Leave Your Sleep/Natalie Merchant: Poetry Made True

Saturday, April 24, 2010

Back on December 27th, I wrote of Natalie Merchant on this blog, wondering out loud where she had gone.  In the intervening weeks and months, I began to hear rumors.  Ed Goldberg, a librarian, had spotted her, he said at a convention; she'd set poems to music, he reported, and they were lovely.  On April 18th, The New York Times confirmed Ed's promise; Leave Your Sleep, a project that took Ms. Merchant five years, was now available in stores.  My Friend Amy further confirmed the fact; on April 19th, she blogged of her long love for Merchant, as well as of her enthusiasm for Leave Your Sleep, which she'd already procured.  By then my copy was already on the way to me.  Yesterday it arrived.

Earlier today, my husband and I drove to a town called Skippack, where I sat beneath this wisteria tree.  When we arrived home, my husband went out to his studio to make the art he masterfully makes, and I stayed inside to listen to every single one of Natalie Merchant's 26 new songs.  There's never been a voice like hers, I'm sure, nor, perhaps, a musician's heart.  I cannot count the times that I have danced alone to her songs through the years or yearned after the quality of her lyrics—the stunning coherence and wisdom of them.  I have always loved Natalie Merchant; I didn't think I could love her more.

With Leave Your Sleep, Ms. Merchant didn't merely select and arrange often nonsensical poems into songs, yielding them new and delving meaning.  She also set out on an adventure to discover the lives of the poets who'd penned the songs that inspired her.  She fell in love, in the process, with the "doomed and luminous eyes" of Robert Louis Stevenson, restored the child prodigy Nathalia Crane to a place of honor, imagined seeing Ogden Nash at "a cocktail hour in a paneled den with cut-glass bowls of salted nuts on the bar and the air blue with cigar smoke," and refused to imagine the day that Arthur Macy learned that both of his sons had died.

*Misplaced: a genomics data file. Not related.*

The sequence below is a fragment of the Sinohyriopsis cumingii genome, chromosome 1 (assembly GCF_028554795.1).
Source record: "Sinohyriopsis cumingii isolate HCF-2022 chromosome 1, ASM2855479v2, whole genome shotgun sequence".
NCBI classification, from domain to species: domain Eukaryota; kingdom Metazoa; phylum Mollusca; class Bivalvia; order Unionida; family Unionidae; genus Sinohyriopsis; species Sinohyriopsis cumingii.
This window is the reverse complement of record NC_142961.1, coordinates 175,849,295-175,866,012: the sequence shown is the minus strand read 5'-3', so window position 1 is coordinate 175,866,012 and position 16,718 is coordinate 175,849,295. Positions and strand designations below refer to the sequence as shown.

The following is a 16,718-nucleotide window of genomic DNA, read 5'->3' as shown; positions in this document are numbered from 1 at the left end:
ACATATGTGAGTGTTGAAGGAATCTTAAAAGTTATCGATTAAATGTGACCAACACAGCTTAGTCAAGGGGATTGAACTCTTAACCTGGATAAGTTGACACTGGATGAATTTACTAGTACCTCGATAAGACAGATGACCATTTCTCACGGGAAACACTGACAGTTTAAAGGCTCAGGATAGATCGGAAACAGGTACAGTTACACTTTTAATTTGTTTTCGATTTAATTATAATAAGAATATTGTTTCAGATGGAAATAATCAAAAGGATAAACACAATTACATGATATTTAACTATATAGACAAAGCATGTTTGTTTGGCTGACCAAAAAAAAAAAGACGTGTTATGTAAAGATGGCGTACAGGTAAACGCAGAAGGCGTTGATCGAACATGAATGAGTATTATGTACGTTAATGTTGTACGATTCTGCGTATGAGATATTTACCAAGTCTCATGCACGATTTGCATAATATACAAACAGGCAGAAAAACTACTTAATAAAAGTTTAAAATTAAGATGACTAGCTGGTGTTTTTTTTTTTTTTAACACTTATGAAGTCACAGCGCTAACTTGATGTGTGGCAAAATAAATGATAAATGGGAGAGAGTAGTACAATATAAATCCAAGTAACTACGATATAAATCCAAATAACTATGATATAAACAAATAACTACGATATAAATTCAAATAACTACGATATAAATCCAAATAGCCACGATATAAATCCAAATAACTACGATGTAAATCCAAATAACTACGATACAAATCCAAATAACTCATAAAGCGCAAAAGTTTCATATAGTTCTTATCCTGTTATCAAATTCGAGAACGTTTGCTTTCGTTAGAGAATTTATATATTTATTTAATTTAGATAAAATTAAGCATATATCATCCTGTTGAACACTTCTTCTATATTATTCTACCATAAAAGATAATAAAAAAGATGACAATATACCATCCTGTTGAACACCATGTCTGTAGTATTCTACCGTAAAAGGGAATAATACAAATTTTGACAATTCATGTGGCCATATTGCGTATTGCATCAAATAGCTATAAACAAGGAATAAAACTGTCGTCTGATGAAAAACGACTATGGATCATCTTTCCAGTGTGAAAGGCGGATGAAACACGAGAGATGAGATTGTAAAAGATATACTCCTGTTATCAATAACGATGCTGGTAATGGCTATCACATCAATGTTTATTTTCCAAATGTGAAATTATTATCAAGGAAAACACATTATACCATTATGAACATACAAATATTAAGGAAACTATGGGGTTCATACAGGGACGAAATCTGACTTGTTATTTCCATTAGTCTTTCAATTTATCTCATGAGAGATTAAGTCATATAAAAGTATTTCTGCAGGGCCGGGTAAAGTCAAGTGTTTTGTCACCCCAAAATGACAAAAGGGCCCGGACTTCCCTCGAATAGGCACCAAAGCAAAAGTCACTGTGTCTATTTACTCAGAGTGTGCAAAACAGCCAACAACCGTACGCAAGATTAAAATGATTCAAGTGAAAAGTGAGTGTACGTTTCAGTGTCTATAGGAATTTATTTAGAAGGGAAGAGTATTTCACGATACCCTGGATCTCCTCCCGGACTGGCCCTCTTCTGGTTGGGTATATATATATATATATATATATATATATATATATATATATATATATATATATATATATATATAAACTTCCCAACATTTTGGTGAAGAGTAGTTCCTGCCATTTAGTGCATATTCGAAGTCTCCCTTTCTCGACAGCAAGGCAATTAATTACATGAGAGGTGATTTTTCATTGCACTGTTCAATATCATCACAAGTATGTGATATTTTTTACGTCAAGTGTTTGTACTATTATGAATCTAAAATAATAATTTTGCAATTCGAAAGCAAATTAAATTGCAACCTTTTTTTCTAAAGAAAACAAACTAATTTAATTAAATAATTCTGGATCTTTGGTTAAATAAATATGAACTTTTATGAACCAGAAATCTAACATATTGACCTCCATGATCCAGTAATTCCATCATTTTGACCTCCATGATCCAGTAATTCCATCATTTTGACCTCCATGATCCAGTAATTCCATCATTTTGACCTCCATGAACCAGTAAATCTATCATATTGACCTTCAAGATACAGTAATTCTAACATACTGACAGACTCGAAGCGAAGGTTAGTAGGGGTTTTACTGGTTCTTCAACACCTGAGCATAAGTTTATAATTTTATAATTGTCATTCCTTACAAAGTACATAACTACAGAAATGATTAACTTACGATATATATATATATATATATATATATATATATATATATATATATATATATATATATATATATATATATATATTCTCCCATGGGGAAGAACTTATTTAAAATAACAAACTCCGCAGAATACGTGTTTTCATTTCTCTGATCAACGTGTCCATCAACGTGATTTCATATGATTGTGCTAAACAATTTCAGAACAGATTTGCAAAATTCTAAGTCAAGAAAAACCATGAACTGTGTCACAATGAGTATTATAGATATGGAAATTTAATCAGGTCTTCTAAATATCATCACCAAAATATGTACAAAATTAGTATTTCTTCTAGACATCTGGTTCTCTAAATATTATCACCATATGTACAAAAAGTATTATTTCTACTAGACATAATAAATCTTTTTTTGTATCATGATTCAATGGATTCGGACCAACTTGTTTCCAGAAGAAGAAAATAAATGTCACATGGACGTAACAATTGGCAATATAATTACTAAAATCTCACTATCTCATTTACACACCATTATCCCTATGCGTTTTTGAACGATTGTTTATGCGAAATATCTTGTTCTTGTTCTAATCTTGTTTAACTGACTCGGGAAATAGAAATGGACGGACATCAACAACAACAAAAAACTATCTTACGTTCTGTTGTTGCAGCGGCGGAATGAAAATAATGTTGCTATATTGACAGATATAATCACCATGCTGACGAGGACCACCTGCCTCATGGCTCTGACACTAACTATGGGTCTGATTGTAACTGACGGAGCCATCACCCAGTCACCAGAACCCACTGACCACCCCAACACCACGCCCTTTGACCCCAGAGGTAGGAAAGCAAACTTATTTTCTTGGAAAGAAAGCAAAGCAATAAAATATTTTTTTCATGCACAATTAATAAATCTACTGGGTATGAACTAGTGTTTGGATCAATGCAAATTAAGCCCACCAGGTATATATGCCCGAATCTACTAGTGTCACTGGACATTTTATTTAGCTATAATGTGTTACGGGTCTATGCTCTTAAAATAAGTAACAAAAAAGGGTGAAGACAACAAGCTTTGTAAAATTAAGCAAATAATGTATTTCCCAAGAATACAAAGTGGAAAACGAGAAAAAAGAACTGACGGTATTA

In the preface to the book of poems and poet biographies (all researched and written by Ms. Merchant) that accompanies her two CDs, Ms. Merchant writes this:

This collection of songs represents parts of a long conversation I've had with my daughter during the first six years of her life.  It documents our word-of-mouth tradition in the poems, stories, and songs that I found to delight and teach her.  I pulled these obscure and eccentric poems off their flat, yellowed pages and brought them to life for her. I willed into being this parade of witches and fearless girls, blind men and elephants, giants and sailors and gypsies, floating churches, dancing bears, circus ponies, a Chinese princess and a jaintor's boy, and so many others.

Art born of a mother's love.  I like that.  I like that a whole lot.


bermudaonion said...

I've wanted this ever since I saw Amy's post about it. I need to get my hands on a copy soon.

grete said...
This comment has been removed by the author.
grete said...

Beth -

Sorry for the above deletion - fatal spelling mistake: I'm her now - rather than I'm here now. Hah!That's how much I was lost in the world of Natalie Merchant!

Now to my comment:

Thank you for introducing this singer to me - I had no idea! I’m here now, coming up for air, after having been lost in the waters of YouTube and Spotify.....


Beth F said...

Between you and Amy -- I must track this down.

(side note: I love Skippack)

poetjanes said...

We've been listening to this wonderful album, too. Thought you might like to know she'll be at the West Chester Poetry Conference in early June:


Amy said...

Here's Natalie on TED talks:


singing and talking about her project.

macksf98 said...

From a musicians standpoint i totaly agree with your review.If you check the credits you will see that she not only produces and funds($600.000 of her own money)but she also does string arrangements,orchestrations,wind arrangements and compositions in a vast array of musical styles and backgrounds.Top that off with a excellent subject matter thats done completlly comprehendsive and throughly researched.It's an amazing musical accomplishment.I suggest that everyone go to youtube and search (Philip GLass Natalie Mercant solo)if you'd like too see a very rare video.Two of our times best.

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